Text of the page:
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Where Woody Guthrie's Anti-Commercial Legacy has Lived On

Of all the tributes to Woody Guthrie that I’ve seen or heard about in this year of his centennial—including an exuberant concert at Brooklyn College and an extravagant gala at the Kennedy Center—the only surprising one took place last Wednesday evening at the Cabaret Convention in New York. The event, its mercantile name notwithstanding, is a series of glitzy concerts by (mostly) serious-minded nightclub performers, staged annually under the auspices of the Mabel Mercer Foundation. Created and run for decades by the late dean of the Manhattan cocktail establishment, Donald Smith, the convention is glitzing onward now under the leadership of K.T. Sullivan, a singer whose work embodies Smith’s ideal of urbanity, high style, and cheeky wit. Sullivan, who comes from a musical family in Oklahoma, found herself with a last-minute cancellation on opening night, and called on her brother Tim, a country-folk singer, to fill in. (Another Sullivan sibling is the criminally under-appreciated jazz singer Stacy Sullivan, who has performed at the convention in other years.) With the Guthrie centennial providing the hook, Tim Sullivan moseyed onto the stage of Jazz at Lincoln Center with an acoustic guitar and a Stetson, and led the audience of 1,200 silkily bedecked and bejeweled Cole Porter buffs in a sing-along to “This Land Is Your Land.” The scene, in its aesthetic dissonance, showed how radically Guthrie and his disciples have transformed popular music, displacing the rarefied cosmopolitanism of pop rooted in high-rise society with the plain-spoken earthiness of pop grounded in rural America, and it drove home to me the almost Quixotic valor in Donald Smith’s many years of work to preserve a set of musical values he cherished long after they had lost their popularity, tainted as elitist and effete.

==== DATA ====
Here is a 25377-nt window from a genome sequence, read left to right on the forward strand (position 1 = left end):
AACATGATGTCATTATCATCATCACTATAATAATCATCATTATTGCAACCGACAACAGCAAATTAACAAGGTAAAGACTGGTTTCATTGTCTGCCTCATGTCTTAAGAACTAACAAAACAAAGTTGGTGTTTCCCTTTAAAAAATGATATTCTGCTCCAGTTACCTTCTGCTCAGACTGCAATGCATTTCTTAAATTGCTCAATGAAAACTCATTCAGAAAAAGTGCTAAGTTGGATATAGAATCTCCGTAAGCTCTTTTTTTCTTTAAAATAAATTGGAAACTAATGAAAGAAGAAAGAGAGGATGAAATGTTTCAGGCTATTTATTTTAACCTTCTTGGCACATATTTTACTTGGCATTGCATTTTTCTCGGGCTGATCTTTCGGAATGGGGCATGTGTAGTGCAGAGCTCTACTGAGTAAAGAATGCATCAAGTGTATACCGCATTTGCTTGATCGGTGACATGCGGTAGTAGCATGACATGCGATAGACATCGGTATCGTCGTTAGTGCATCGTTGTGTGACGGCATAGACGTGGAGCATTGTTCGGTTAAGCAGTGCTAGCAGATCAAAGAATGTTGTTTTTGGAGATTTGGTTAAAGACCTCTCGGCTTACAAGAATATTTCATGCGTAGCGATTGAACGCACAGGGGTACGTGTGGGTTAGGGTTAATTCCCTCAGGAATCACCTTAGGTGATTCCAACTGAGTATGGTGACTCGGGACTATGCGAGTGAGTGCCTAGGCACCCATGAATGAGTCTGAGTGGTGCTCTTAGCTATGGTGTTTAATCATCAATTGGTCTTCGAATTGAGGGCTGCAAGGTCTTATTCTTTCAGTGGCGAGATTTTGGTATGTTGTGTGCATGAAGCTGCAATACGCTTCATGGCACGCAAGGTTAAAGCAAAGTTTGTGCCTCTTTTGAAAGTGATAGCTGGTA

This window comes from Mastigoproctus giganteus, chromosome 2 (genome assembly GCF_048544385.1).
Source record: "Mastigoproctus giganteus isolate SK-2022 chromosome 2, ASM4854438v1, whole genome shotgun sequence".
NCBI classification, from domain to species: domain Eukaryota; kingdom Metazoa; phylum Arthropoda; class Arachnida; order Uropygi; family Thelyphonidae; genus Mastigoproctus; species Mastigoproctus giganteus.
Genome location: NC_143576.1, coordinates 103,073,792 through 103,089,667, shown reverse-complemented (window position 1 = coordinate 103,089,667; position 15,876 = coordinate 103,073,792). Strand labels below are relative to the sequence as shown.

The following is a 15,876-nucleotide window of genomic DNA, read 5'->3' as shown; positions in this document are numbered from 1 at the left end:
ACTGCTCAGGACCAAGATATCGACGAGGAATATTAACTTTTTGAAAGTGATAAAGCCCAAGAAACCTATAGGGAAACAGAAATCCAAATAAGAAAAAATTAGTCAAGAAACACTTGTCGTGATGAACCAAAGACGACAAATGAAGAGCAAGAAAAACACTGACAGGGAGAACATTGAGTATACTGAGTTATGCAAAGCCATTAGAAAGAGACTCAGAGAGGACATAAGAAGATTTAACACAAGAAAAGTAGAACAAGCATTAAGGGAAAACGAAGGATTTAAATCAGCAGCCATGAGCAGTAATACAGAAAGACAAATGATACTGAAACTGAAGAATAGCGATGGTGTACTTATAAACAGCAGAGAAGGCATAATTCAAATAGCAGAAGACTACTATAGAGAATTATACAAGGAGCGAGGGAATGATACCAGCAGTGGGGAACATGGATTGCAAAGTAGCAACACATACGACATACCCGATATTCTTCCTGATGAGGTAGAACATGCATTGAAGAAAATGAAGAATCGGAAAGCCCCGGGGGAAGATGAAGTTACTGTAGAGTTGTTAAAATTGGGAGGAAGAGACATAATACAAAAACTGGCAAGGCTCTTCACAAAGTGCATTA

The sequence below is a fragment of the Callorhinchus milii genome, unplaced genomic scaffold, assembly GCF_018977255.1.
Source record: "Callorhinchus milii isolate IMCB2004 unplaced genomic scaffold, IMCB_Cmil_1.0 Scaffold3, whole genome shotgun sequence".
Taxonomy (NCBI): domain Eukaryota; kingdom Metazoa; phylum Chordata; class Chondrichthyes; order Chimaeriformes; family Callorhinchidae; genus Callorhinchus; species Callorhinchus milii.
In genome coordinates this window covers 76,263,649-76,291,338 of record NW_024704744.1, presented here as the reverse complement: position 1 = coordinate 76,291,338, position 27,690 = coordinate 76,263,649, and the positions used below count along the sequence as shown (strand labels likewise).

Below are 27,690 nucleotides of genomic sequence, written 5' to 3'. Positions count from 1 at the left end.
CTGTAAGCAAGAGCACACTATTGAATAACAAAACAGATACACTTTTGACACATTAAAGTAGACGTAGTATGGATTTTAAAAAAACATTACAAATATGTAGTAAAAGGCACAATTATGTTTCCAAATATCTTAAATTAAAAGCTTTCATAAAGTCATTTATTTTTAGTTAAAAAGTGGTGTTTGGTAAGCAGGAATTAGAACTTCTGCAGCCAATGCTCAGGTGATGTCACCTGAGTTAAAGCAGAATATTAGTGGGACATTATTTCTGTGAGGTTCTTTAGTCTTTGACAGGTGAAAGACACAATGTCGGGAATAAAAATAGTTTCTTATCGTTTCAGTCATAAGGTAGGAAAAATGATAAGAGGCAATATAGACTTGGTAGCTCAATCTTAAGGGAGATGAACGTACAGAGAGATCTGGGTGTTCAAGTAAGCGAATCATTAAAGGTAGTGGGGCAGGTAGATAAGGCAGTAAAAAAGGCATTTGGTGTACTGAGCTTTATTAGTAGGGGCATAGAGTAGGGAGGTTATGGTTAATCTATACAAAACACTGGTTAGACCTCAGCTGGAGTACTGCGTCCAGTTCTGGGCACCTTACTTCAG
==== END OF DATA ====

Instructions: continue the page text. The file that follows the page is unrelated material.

Tim Sullivan, like Pete Seeger in the climax of the Brooklyn College concert a couple of weeks earlier, made a point to perform all six of the verses that Guthrie had written when he had initially drafted the song in a hotel room off Times Square, in 1940. (Guthrie, as always, used a melody from another song, in this case the Carter Family’s “This World’s on Fire,” which, I have no doubt, took the tune from yet another song.) When “This Land Was Your Land” was finally published, in a 25-cent pamphlet issued in 1945, it was missing its two most politically charged verses: one a critique of private ownership, the other a plea for relief from hunger. Today, the ownership verse seems especially potent and timely:

There was a high wall
That tried to stop me
A sign was painted, said ‘Private Property
But on the back side, it didn’t say nothing
That side was made for you and me

At Brooklyn College, Seeger introduced the song by saying that it had become popular without record sales or radio play—that is, without submitting to the terms of the commercial music business. The facts are not so simple. Guthrie, who became well known as the star of a commercial radio show in Los Angeles, did indeed record “This Land Is Your Land,” and so did dozens of others, including the folk-pop acts the Kingston Trio, the New Christy Minstrels, and Trini Lopez, who sold millions of records. Still, Seeger’s point, taken poetically, speaks to a key element of Guthrie’s legacy: His deep, not-so-vaguely Socialist cynicism toward business and private ownership. He wrote often, in his letters and newspaper column for The Daily Worker, the Communist newspaper, about the corrupting effect of commercial interests in the music made for Broadway, the movies, and Hit Parade radio. He tended, in his writing, to be sweeping and vague, but made his case eloquently in the blunt simplicity of the songs he created with little cooperation from the mainstream record industry. Guthrie, by giving voice to the words unwritten on the back side of the “Private Property” sign, was one of the fathers of free culture before it was a movement, the Lawrence Lessig of the guitar.

Indeed, both Woody Guthrie and the cabaret singer Mabel Mercer endure mainly as symbols to audiences little engaged with the actual music they made. I admire them both and appreciate what each represented—I have the picture sleeve to a Mabel Mercer single on display in a shelf in my house. But I can’t remember the last time I put on a CD by either Guthrie or Mercer until this week, in preparation for this piece. The truth is, both Guthrie and Mercer made music that represents their aesthetics in states distilled to such essences that their sounds are jolting to our ears. We’ve been conditioned by Bruce Springsteen and Frank Sinatra, the Jersey boys who idolized Guthrie and Mercer, respectively, and translated them for consumption by the broader public. As Sinatra said, “Mabel Mercer taught me everything I know.”

Here are the originals: Guthrie, in the only two surviving film clips of him performing— Guthrie singing “Ranger’s Command” in 1945, and Guthrie, with Sonny Terry and Brownie McGee, doing “John Henry”—and Mercer, performing “Where, Oh Where,” from the musical Out of This World, Cole Porter’s adaptation of the Plautus play Amphitryon, at a New York supper club called Cleo’s in the late 1970s.